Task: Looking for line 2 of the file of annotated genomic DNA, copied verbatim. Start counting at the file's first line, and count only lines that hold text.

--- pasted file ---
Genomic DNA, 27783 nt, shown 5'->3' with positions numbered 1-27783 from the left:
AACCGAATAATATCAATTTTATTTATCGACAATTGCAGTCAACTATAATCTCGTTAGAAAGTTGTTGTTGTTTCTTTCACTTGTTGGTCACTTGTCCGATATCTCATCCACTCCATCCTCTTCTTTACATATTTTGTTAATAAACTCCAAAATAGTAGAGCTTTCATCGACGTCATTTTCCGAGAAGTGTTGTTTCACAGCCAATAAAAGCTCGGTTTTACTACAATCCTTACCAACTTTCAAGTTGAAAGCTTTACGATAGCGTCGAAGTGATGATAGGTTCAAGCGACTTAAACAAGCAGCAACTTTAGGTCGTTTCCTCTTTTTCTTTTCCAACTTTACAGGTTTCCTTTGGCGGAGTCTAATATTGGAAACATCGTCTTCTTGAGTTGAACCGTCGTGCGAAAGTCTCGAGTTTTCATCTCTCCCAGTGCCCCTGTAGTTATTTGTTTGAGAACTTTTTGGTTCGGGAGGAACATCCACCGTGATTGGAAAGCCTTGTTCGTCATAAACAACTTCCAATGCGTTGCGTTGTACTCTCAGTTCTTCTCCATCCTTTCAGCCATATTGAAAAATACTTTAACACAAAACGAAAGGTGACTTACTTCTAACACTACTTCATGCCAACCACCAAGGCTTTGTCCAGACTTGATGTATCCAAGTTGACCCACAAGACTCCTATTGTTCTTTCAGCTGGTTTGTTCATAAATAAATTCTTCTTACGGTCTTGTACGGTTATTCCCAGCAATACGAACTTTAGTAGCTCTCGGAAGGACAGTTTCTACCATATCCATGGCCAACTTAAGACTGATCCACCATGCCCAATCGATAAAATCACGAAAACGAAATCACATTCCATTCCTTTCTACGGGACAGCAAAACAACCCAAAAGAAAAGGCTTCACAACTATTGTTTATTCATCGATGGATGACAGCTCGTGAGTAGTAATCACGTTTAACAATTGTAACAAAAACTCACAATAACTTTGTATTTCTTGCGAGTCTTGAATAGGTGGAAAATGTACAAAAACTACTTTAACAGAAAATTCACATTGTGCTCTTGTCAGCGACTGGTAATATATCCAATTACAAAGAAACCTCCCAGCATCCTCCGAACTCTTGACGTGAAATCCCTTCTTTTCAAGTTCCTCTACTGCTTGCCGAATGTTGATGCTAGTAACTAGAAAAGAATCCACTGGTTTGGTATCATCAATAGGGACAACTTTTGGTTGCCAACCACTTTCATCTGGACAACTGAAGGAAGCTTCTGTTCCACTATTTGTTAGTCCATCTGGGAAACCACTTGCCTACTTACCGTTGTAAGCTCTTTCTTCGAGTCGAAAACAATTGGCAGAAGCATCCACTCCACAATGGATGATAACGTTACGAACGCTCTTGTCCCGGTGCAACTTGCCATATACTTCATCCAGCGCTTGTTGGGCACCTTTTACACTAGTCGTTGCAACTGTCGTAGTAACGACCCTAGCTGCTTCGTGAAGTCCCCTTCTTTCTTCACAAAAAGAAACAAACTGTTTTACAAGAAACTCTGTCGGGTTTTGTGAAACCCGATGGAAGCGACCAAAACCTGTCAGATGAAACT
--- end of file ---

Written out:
AACCGAATAATATCAATTTTATTTATCGACAATTGCAGTCAACTATAATCTCGTTAGAAAGTTGTTGTTGTTTCTTTCACTTGTTGGTCACTTGTCCGATATCTCATCCACTCCATCCTCTTCTTTACATATTTTGTTAATAAACTCCAAAATAGTAGAGCTTTCATCGACGTCATTTTCCGAGAAGTGTTGTTTCACAGCCAATAAAAGCTCGGTTTTACTACAATCCTTACCAACTTTCAAGTTGAAAGCTTTACGATAGCGTCGAAGTGATGATAGGTTCAAGCGACTTAAACAAGCAGCAACTTTAGGTCGTTTCCTCTTTTTCTTTTCCAACTTTACAGGTTTCCTTTGGCGGAGTCTAATATTGGAAACATCGTCTTCTTGAGTTGAACCGTCGTGCGAAAGTCTCGAGTTTTCATCTCTCCCAGTGCCCCTGTAGTTATTTGTTTGAGAACTTTTTGGTTCGGGAGGAACATCCACCGTGATTGGAAAGCCTTGTTCGTCATAAACAACTTCCAATGCGTTGCGTTGTACTCTCAGTTCTTCTCCATCCTTTCAGCCATATTGAAAAATACTTTAACACAAAACGAAAGGTGACTTACTTCTAACACTACTTCATGCCAACCACCAAGGCTTTGTCCAGACTTGATGTATCCAAGTTGACCCACAAGACTCCTATTGTTCTTTCAGCTGGTTTGTTCATAAATAAATTCTTCTTACGGTCTTGTACGGTTATTCCCAGCAATACGAACTTTAGTAGCTCTCGGAAGGACAGTTTCTACCATATCCATGGCCAACTTAAGACTGATCCACCATGCCCAATCGATAAAATCACGAAAACGAAATCACATTCCATTCCTTTCTACGGGACAGCAAAACAACCCAAAAGAAAAGGCTTCACAACTATTGTTTATTCATCGATGGATGACAGCTCGTGAGTAGTAATCACGTTTAACAATTGTAACAAAAACTCACAATAACTTTGTATTTCTTGCGAGTCTTGAATAGGTGGAAAATGTACAAAAACTACTTTAACAGAAAATTCACATTGTGCTCTTGTCAGCGACTGGTAATATATCCAATTACAAAGAAACCTCCCAGCATCCTCCGAACTCTTGACGTGAAATCCCTTCTTTTCAAGTTCCTCTACTGCTTGCCGAATGTTGATGCTAGTAACTAGAAAAGAATCCACTGGTTTGGTATCATCAATAGGGACAACTTTTGGTTGCCAACCACTTTCATCTGGACAACTGAAGGAAGCTTCTGTTCCACTATTTGTTAGTCCATCTGGGAAACCACTTGCCTACTTACCGTTGTAAGCTCTTTCTTCGAGTCGAAAACAATTGGCAGAAGCATCCACTCCACAATGGATGATAACGTTACGAACGCTCTTGTCCCGGTGCAACTTGCCATATACTTCATCCAGCGCTTGTTGGGCACCTTTTACACTAGTCGTTGCAACTGTCGTAGTAACGACCCTAGCTGCTTCGTGAAGTCCCCTTCTTTCTTCACAAAAAGAAACAAACTGTTTTACAAGAAACTCTGTCGGGTTTTGTGAAACCCGATGGAAGCGACCAAAACCTGTCAGATGAAACT